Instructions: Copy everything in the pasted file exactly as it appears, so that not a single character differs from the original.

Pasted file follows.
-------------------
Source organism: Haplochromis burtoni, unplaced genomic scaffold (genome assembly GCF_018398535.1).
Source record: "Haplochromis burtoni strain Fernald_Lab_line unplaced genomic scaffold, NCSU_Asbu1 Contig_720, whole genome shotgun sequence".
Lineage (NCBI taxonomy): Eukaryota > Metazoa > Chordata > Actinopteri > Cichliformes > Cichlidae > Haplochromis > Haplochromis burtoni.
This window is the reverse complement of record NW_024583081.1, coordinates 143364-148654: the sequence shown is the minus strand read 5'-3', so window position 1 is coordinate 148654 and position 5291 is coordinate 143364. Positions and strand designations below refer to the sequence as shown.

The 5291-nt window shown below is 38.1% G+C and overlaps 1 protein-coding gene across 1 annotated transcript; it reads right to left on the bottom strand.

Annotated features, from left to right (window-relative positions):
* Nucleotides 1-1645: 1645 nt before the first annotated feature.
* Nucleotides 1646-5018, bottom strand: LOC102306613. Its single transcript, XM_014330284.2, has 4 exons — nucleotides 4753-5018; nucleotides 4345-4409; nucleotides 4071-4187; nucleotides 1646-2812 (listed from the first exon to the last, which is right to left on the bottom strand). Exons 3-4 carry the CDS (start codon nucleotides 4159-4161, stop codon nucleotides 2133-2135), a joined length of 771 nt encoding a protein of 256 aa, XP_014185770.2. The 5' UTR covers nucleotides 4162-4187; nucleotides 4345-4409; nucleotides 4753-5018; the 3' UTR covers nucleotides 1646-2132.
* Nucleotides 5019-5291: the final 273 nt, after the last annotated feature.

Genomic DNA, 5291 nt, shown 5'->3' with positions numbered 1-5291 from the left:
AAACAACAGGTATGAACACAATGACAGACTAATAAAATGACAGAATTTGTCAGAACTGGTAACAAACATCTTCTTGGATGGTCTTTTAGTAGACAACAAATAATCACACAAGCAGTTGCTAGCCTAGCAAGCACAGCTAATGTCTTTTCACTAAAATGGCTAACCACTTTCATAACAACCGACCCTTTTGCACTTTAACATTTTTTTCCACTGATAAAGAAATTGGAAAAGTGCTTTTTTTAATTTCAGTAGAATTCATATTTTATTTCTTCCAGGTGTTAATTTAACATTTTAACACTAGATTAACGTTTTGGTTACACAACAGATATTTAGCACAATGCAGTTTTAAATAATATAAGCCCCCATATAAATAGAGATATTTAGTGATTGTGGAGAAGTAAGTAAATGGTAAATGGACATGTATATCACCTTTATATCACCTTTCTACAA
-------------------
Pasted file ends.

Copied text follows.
Source organism: Haplochromis burtoni, unplaced genomic scaffold (genome assembly GCF_018398535.1).
Source record: "Haplochromis burtoni strain Fernald_Lab_line unplaced genomic scaffold, NCSU_Asbu1 Contig_720, whole genome shotgun sequence".
Lineage (NCBI taxonomy): Eukaryota > Metazoa > Chordata > Actinopteri > Cichliformes > Cichlidae > Haplochromis > Haplochromis burtoni.
This window is the reverse complement of record NW_024583081.1, coordinates 143364-148654: the sequence shown is the minus strand read 5'-3', so window position 1 is coordinate 148654 and position 5291 is coordinate 143364. Positions and strand designations below refer to the sequence as shown.

The 5291-nt window shown below is 38.1% G+C and overlaps 1 protein-coding gene across 1 annotated transcript; it reads right to left on the bottom strand.

Annotated features, from left to right (window-relative positions):
* Nucleotides 1-1645: 1645 nt before the first annotated feature.
* Nucleotides 1646-5018, bottom strand: LOC102306613. Its single transcript, XM_014330284.2, has 4 exons — nucleotides 4753-5018; nucleotides 4345-4409; nucleotides 4071-4187; nucleotides 1646-2812 (listed from the first exon to the last, which is right to left on the bottom strand). Exons 3-4 carry the CDS (start codon nucleotides 4159-4161, stop codon nucleotides 2133-2135), a joined length of 771 nt encoding a protein of 256 aa, XP_014185770.2. The 5' UTR covers nucleotides 4162-4187; nucleotides 4345-4409; nucleotides 4753-5018; the 3' UTR covers nucleotides 1646-2132.
* Nucleotides 5019-5291: the final 273 nt, after the last annotated feature.

Genomic DNA, 5291 nt, shown 5'->3' with positions numbered 1-5291 from the left:
AAACAACAGGTATGAACACAATGACAGACTAATAAAATGACAGAATTTGTCAGAACTGGTAACAAACATCTTCTTGGATGGTCTTTTAGTAGACAACAAATAATCACACAAGCAGTTGCTAGCCTAGCAAGCACAGCTAATGTCTTTTCACTAAAATGGCTAACCACTTTCATAACAACCGACCCTTTTGCACTTTAACATTTTTTTCCACTGATAAAGAAATTGGAAAAGTGCTTTTTTTAATTTCAGTAGAATTCATATTTTATTTCTTCCAGGTGTTAATTTAACATTTTAACACTAGATTAACGTTTTGGTTACACAACAGATATTTAGCACAATGCAGTTTTAAATAATATAAGCCCCCATATAAATAGAGATATTTAGTGATTGTGGAGAAGTAAGTAAATGGTAAATGGACATGTATATCACCTTTATATCACCTTTCTACAA